Movement is central to any given Middleton poem. They have an improvisatory, unstable feel to them and are dance-like, a dance of the intellect, if you will, and in these qualities have an affinity with the painting of Paul Klee. His syntax plays a critical role, with its orderings, the alternating presences and absences, its copulae or want of; clauses gone floating from the main substantive and verb; periodicity, abrupt declarative bursts. The poems have a tense, torqued character. The transitions are unpredictable and the sensibility feels more European than English. They read as if the author had, like Joyce, a variety of other languages going on in his head at any given time:
But all the time these bats flick at me
And plop, like foetuses, all over the blotting paper.
Someone began playing a gong outside, once.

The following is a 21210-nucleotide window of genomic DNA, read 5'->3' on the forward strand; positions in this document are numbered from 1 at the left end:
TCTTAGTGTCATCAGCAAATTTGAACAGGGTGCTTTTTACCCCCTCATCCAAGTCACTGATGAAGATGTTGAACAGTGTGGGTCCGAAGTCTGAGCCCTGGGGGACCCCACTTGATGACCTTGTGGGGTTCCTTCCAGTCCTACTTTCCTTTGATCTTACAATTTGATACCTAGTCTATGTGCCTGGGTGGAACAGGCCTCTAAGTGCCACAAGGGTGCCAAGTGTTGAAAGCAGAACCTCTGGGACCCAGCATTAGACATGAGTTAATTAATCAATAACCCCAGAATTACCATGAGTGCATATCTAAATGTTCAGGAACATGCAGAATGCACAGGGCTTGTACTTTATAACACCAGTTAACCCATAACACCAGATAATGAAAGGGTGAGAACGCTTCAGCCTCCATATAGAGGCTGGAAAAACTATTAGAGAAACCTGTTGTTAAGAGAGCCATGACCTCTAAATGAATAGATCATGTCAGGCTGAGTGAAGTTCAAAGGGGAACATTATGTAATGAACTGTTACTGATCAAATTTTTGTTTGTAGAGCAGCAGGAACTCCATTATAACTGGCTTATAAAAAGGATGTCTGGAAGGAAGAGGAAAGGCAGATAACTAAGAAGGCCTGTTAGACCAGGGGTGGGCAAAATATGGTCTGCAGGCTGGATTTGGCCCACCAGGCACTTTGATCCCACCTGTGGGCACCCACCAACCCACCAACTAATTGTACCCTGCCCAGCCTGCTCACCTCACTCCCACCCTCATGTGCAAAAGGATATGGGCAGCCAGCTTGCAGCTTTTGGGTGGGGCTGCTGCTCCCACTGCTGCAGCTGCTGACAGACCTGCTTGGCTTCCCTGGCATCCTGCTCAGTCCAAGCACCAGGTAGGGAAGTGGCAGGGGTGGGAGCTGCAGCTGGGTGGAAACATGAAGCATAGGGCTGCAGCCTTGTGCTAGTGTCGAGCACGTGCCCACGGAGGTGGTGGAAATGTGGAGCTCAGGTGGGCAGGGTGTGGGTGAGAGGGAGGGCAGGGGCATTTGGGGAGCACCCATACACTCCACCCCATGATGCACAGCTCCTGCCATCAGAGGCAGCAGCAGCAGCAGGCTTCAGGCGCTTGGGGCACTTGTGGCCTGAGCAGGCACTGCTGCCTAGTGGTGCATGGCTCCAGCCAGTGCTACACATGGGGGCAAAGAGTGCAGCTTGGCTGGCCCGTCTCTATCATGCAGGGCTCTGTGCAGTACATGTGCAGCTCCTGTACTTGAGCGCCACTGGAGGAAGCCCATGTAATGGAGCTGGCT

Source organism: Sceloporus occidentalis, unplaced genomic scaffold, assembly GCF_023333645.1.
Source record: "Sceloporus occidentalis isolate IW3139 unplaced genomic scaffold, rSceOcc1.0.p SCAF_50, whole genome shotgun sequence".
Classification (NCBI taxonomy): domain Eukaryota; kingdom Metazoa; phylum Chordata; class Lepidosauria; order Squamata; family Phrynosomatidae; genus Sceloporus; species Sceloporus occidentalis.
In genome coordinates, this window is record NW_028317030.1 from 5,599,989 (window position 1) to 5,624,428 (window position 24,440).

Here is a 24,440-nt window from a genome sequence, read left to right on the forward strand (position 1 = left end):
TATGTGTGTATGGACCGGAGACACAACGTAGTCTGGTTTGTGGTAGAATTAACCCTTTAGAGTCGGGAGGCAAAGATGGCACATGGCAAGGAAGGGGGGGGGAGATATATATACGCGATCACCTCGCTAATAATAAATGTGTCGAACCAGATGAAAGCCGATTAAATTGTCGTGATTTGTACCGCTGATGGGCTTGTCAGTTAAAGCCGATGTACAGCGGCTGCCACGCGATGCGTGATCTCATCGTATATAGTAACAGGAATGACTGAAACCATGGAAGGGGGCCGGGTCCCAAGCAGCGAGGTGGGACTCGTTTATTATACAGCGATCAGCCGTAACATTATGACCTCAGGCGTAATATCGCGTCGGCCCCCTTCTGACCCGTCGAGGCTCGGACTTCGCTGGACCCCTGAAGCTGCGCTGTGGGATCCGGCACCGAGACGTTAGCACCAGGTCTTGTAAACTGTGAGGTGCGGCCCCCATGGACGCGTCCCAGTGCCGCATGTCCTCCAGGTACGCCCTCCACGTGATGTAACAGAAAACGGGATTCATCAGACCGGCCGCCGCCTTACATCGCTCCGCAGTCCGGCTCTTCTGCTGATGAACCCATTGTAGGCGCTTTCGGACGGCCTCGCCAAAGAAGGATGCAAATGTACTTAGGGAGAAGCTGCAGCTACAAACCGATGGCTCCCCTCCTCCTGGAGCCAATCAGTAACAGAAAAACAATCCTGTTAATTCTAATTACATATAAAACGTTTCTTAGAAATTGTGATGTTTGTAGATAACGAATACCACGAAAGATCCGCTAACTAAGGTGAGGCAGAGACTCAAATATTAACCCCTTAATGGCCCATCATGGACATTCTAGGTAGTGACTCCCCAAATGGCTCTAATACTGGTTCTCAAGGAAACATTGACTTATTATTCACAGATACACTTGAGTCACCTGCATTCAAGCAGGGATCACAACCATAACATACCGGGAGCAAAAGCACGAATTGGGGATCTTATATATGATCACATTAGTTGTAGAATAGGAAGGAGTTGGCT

I liked that, it helped; but in a flash
Neighbours were pelting him with their slippers and things,
Bits of coke and old railway timetables.
I have come unstuck in this cellar. Help.
Pacing up and down in my own shadow
Has stopped me liking the weight it falls from.
That lizard looks like being sick again. The owls
Have built a stinking nest on the Eighteenth Century.
(‘Edward Lear in February’)
Middleton was also one of the pre-eminent translators of his era, chiefly from German. As an essayist he had few peers, though Guy Davenport was one of them. Middleton and Davenport met a few years after the war when Davenport was a Rhodes Scholar at Oxford. I hadn’t known of the connection until I sent a copy of my first collection of poetry to Davenport, who, along with Middleton, had written a blurb for it. Davenport wrote back something like: ‘Did you know that when you were in your nappies, young man, Christopher Middleton and I were knocking around Italy together, taking in the cultural highlights?’ I know he used the word ‘nappies’ because I remember having to look it up.